Newswise — A study published in this month's Anesthesiology highlights the potential of cell-based therapies for the treatment of acute lung injury and acute respiratory distress syndrome (ARDS). This discovery may represent a milestone in acute lung injury therapy, which is based on removing and then reintroducing cells from the same individual.

In contrast to more controversial stem cell transplantation, the new technique employs a subject's own progenitor cells, which are present in adults and are more restricted than stem cells in the type of tissues they can subsequently form.

Chen-Fuh Lam, M.D., Ph.D., and colleagues from the National Cheng Kung University College of Medicine and Hospital in Taiwan, found convincing evidence that autologous (meaning transferred from the same individual) transplantation of cells that eventually form blood vessel linings "• so-called endothelial progenitor cells (EPCs) "• had markedly positive effects on animals being treated for acute lung injury.

"Acute lung injury and acute respiratory distress syndrome continue to be major causes of death in seriously ill patients," said Dr. Lam. "Despite advances in current medical therapeutics, the overall mortality of acute lung injury remains as high as 40 percent, and even people who survive may suffer from certain respiratory complications."

Dr. Lam further explained that several pharmacologic agents have been examined in the management of acute lung injury over the past decades, but few of them have met with much success.

In Dr. Lam's study, EPCs, which are derived from circulating bone marrow, were removed from a healthy animal and allowed to grow for one week in a laboratory culture. These cells were then reintroduced into the circulatory system of the same animal that had undergone induced acute lung injury.

"Our results obtained from a rabbit model of acute lung injury showed that transplantation of these premature EPCs significantly improved the function of lung blood vessels, reduced the amount of water that leaked into lungs, and decreased bleeding in the lungs."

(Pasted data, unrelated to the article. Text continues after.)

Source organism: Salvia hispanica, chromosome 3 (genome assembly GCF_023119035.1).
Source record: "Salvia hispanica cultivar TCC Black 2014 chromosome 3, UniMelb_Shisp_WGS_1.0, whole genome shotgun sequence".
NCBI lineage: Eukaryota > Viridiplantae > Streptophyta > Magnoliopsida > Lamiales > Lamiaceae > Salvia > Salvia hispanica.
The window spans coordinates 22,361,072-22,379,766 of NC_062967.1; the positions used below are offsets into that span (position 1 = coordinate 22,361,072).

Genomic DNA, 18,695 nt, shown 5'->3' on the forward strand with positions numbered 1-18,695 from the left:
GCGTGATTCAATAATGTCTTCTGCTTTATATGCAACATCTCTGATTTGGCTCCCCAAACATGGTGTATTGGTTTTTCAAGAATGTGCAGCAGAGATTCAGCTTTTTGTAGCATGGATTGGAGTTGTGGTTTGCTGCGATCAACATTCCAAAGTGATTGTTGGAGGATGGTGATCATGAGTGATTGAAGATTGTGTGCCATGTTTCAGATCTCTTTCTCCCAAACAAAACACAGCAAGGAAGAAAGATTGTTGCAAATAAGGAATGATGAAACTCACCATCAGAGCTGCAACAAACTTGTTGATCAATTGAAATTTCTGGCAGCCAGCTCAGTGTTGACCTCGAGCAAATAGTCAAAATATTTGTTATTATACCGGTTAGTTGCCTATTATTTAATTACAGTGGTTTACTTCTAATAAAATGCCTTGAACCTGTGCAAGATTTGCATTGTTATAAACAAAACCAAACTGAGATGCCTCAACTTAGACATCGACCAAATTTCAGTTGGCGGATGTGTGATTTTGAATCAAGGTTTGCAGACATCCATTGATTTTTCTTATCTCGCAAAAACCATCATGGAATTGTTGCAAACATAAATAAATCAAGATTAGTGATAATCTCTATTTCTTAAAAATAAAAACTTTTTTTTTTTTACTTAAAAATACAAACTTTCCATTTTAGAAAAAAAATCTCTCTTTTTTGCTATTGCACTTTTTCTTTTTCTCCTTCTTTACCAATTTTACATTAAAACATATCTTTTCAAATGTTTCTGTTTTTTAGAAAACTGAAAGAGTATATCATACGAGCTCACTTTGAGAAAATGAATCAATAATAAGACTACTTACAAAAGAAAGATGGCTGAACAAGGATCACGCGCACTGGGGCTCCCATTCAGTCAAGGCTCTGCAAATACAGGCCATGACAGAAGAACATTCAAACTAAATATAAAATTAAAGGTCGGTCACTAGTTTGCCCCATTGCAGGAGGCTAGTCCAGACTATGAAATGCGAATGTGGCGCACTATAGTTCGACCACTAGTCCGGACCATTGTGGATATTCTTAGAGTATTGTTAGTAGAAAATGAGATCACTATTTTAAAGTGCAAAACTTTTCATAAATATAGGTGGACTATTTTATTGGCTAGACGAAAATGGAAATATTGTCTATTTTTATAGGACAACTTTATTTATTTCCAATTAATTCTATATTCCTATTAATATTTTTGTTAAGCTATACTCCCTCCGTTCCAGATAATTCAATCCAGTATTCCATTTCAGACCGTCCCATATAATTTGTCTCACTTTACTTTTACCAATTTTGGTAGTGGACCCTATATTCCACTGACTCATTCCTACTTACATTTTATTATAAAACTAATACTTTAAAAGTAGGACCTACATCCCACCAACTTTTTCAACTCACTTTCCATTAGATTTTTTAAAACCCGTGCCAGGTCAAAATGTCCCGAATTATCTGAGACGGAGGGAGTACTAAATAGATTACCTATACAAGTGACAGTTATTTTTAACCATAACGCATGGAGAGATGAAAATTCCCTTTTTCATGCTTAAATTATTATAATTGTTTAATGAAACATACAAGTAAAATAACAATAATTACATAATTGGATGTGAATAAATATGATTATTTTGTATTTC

Dr. Lam and colleagues also performed additional laboratory experiments on the antioxidant capacity of premature human EPCs compared to relatively more mature endothelial cells derived from human umbilical cords. They found that certain helpful antioxidant effects were greater in the premature EPCs than in the more mature endothelial cells.

In a companion editorial, Ellen L. Burnham, M.D., of the University of Colorado Health Sciences Center, lauded Dr. Lam's study and touted its potential influence in this field of research.

"These findings suggest a potential mechanism whereby infusion of premature EPCs acts to normalize the oxidative environment of the injured lung and potentially lay the groundwork for adequate lung repair and normalization of cellular function."

Both Dr. Burnham and Dr. Lam, however, emphasized that more animal studies need to be performed before EPC transplantation for acute lung injury can be considered safe for human subjects.

Again, Dr. Burnham: "Although cell-based therapies for lung injury are still a faraway goal, studies such as this by Dr. Lam and his colleagues provide important information that will undoubtedly aid in the development of novel therapies for acute lung injury and ARDS," she said.

While a number of animal studies have provided useful direction for further research, it is important to note that animal studies are considered basic science, and their findings do not always translate to the complex physiological system of human beings.

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Anesthesiology, March 2008 (Mar-2008)